- Is anyone listening?
- Lets make more sales!
- Crime detection rates worsen – who is to blame?
- What is the purpose?
- What is a capability measure?
- Egan and the Housing Sector
Following my last newsletter, a reader wrote:
‘The theme of this newsletter, as so many others, is that you are full of transforming ideas of great benefit to society, but no-one is listening.’ Another reader described what I had to say as ‘suicidal’. I have been told in the past I am ‘angry’. It fascinates me to see how people react to the newsletter. Let me assure all my readers I am happy, enthused about what I do for a living and I look forward to writing the newsletter every month.
I guess I made a choice not to publicise what we do for a living – I read other newsletters that are full of ‘people we helped’ and ‘how good our services’ are etc and I could do that sort of stuff – we have clients with great results and better cultures from taking a systems view. But I think the market needs stirring, systems thinking is not what people want, it is what they need. People want junk like ‘people programmes’ and any number of fads promoted by those who have little knowledge and lots of hype. Part of my mission is to educate those who ‘know’ there must be a better way. If it takes scratching an itch to do this, all to the better. So I write about stuff that makes me think how could we be so dumb?
Of course I get angry about it, but I think we all should.
If you – the reader – want to read different stuff, let me know. After all, this is a service business!
Managers of a financial services organisation took the view they were losing sales opportunities in their branches – industry data showed a rise
in sales of a particular kind of product and, they assumed, branch staff were not equipped to service it. So they built a new service centre, a central function (call centre) for servicing this business.
People were taken off the street, trained in the product characteristics, given scripts to work to when customers called and managers sat back waiting to be delighted with their work.
The first problem they had was the anticipated level of demand did not occur. So, in their wisdom they gave the branch staff an incentive for passing leads for the product. Demand went up, but sales did not.
While those in management land argued about who was to blame and what should be done, a systems-thinker mole found the following: The majority of the ‘leads’ from branches were ‘dirty’ – people who had little need for the product, but the incentive drove people in the branches to send anything that looked remotely like an opportunity. The customers were appalled at the experience of being called by someone with a script, so even those who might have bought were put off – no one could actually talk knowledgably to the customer about their circumstances and a solution. The service centre staff were pre-occupied with meeting their activity targets, regardless of the impact on customers. The paperwork sent to the customer following the call was confusing and led many customers to give up.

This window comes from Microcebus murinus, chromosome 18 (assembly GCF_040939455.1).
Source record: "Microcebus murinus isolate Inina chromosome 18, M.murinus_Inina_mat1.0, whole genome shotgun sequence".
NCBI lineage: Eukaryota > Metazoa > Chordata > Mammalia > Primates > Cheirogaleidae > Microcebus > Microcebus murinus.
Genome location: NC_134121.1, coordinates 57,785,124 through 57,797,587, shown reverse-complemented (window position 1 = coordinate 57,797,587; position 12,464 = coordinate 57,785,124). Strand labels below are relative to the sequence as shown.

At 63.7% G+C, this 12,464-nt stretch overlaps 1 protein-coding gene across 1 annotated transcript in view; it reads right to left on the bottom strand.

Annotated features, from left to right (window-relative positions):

The net result: a whole brigade of customers – current and potential – who would never talk to those arseholes again about any kind of service.
Just in case you wonder if there is a better way – and in respect of the first item in this newsletter – we have been working with a financial services organisation whose sales are massively ahead of plan. What do the leaders work on? How to design their services against customer demands. If you can understand why customers call in from their point of view, you can design a system that gives them what they want. Service improves, costs fall and revenue grows. Of course that means getting down to understand the work where it happens, something financial services managers are generally loath to do. It seems managers generally prefer to build new ‘factories’ and shout at each other.
The newspapers report a ‘record number of crimes going unsolved’. Police spokesmen blame it on a rise in street crime and, in particular, mobile phone thefts. It is reported that in some areas people who steal from cars have a 10% chance of getting caught. The Chief Constable of Manchester blames pressure of work: ‘I am committed to improving detection rates_ the main problem is the volume of crime’. Officers blame the courts for releasing offenders too quickly.
Amongst the reporting I saw that someone had something sensible to say. Barry Irving of the Police Federation remarks that the targets themselves are part of the problem: ‘While the Soviet bloc was doing it, target-setting was a joke, but people seem to have forgotten about that_ constantly chasing artificial targets was seen as a fairly idiotic way to spend your time’. Quite so.